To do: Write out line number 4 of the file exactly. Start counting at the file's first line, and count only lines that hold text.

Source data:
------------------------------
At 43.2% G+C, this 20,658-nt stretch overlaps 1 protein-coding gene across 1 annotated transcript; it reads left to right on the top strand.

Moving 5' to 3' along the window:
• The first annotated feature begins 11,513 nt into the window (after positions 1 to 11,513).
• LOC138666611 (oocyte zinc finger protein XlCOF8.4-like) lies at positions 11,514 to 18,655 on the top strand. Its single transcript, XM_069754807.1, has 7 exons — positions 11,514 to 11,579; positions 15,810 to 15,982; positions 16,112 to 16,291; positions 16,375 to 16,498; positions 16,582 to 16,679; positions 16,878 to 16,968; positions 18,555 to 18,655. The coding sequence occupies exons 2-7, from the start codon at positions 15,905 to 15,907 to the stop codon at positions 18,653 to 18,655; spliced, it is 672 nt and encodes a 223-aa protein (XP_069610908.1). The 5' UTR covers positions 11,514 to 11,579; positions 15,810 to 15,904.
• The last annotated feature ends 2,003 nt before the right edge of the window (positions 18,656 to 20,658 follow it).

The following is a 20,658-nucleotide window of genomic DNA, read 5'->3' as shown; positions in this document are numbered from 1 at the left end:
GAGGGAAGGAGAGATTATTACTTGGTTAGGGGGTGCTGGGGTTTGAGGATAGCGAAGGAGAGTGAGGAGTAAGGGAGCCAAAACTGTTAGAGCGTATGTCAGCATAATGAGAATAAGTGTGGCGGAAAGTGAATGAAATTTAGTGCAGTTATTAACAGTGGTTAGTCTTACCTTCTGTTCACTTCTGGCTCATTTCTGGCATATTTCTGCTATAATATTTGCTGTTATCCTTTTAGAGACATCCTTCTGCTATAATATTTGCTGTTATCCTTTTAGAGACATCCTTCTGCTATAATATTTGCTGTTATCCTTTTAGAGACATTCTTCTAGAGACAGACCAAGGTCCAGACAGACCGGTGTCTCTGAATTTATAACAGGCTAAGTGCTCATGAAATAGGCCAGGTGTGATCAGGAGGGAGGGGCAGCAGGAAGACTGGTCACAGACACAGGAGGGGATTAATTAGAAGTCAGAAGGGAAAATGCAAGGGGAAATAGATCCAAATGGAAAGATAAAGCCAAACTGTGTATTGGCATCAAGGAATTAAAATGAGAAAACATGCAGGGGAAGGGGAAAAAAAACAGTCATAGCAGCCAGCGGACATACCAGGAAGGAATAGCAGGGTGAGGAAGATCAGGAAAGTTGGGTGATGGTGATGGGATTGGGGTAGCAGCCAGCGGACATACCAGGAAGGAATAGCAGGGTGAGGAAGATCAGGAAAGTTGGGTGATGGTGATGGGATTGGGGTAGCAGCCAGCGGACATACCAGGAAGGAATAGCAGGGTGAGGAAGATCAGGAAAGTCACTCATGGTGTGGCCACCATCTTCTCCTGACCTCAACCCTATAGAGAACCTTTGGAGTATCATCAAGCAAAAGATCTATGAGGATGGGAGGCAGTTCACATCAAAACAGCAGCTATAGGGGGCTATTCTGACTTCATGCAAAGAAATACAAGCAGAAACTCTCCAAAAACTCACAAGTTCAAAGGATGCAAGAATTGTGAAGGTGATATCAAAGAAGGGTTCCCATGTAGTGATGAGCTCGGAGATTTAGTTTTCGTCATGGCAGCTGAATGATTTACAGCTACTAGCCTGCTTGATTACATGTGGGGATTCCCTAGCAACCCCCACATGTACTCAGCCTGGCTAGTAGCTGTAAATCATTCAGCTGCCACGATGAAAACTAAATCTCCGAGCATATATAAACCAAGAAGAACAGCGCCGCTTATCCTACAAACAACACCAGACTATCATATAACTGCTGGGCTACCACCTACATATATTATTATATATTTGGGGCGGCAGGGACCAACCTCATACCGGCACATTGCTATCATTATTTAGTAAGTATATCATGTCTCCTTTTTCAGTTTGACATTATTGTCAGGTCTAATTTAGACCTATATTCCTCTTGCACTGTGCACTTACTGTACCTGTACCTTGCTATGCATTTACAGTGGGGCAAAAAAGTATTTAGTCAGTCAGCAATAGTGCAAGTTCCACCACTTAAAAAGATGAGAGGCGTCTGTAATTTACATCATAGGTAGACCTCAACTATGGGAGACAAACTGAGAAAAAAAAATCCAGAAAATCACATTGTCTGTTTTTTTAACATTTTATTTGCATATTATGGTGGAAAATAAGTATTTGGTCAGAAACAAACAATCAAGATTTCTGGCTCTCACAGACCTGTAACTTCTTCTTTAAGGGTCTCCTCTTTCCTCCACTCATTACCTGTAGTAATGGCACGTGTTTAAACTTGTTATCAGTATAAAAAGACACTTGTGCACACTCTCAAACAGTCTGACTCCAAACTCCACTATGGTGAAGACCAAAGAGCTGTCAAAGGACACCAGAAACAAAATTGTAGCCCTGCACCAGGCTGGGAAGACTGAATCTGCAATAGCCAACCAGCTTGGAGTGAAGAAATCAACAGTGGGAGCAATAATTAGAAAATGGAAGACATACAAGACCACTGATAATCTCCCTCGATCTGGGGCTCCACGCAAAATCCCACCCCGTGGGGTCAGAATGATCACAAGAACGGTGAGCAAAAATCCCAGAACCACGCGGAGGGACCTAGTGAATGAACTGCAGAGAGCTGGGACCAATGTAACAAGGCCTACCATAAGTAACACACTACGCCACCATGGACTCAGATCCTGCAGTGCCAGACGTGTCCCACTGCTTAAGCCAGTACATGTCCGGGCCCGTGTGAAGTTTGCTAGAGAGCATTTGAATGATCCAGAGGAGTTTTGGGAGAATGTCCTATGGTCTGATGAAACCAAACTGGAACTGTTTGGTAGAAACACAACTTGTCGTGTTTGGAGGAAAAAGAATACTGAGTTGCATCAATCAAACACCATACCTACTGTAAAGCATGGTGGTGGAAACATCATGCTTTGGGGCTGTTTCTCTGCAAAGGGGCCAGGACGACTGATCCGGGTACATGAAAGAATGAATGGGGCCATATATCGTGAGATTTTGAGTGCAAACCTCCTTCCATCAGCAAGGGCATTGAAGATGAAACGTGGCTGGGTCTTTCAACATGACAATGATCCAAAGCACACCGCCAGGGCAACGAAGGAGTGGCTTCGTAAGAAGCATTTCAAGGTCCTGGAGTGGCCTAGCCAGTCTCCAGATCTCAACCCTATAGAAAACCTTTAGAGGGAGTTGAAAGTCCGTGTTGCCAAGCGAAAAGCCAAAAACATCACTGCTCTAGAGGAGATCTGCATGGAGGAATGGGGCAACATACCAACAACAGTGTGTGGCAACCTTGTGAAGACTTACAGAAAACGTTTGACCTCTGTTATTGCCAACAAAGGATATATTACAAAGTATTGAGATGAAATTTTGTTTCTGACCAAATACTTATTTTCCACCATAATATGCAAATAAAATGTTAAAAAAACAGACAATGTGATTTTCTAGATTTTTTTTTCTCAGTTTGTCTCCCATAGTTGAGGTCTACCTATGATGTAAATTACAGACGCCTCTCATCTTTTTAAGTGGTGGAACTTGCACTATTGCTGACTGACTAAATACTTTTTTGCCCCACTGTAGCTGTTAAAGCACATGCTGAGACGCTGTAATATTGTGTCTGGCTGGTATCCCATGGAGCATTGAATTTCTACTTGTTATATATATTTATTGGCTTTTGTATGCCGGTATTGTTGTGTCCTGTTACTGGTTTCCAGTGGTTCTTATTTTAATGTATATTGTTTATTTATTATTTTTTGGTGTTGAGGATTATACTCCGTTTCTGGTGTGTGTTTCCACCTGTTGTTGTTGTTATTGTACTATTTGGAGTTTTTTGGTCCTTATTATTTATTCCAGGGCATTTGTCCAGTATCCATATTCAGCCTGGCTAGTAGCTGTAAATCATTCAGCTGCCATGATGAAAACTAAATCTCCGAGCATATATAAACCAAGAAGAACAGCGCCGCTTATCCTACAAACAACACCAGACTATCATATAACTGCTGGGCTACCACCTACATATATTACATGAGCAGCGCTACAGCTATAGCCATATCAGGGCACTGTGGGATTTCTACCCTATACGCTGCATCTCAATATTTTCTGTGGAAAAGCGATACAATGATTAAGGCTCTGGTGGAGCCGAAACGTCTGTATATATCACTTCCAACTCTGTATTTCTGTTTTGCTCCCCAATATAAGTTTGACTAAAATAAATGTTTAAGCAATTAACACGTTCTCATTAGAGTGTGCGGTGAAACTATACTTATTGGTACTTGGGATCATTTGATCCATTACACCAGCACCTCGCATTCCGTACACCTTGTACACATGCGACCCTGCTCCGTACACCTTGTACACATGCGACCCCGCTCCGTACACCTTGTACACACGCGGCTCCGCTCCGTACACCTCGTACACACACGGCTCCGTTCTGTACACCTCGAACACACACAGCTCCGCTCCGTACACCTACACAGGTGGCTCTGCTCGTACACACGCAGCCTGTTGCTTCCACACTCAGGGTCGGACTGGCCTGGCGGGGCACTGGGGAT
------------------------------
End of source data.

• LOC138666611 (oocyte zinc finger protein XlCOF8.4-like) lies at positions 11,514 to 18,655 on the top strand. Its single transcript, XM_069754807.1, has 7 exons — positions 11,514 to 11,579; positions 15,810 to 15,982; positions 16,112 to 16,291; positions 16,375 to 16,498; positions 16,582 to 16,679; positions 16,878 to 16,968; positions 18,555 to 18,655. The coding sequence occupies exons 2-7, from the start codon at positions 15,905 to 15,907 to the stop codon at positions 18,653 to 18,655; spliced, it is 672 nt and encodes a 223-aa protein (XP_069610908.1). The 5' UTR covers positions 11,514 to 11,579; positions 15,810 to 15,904.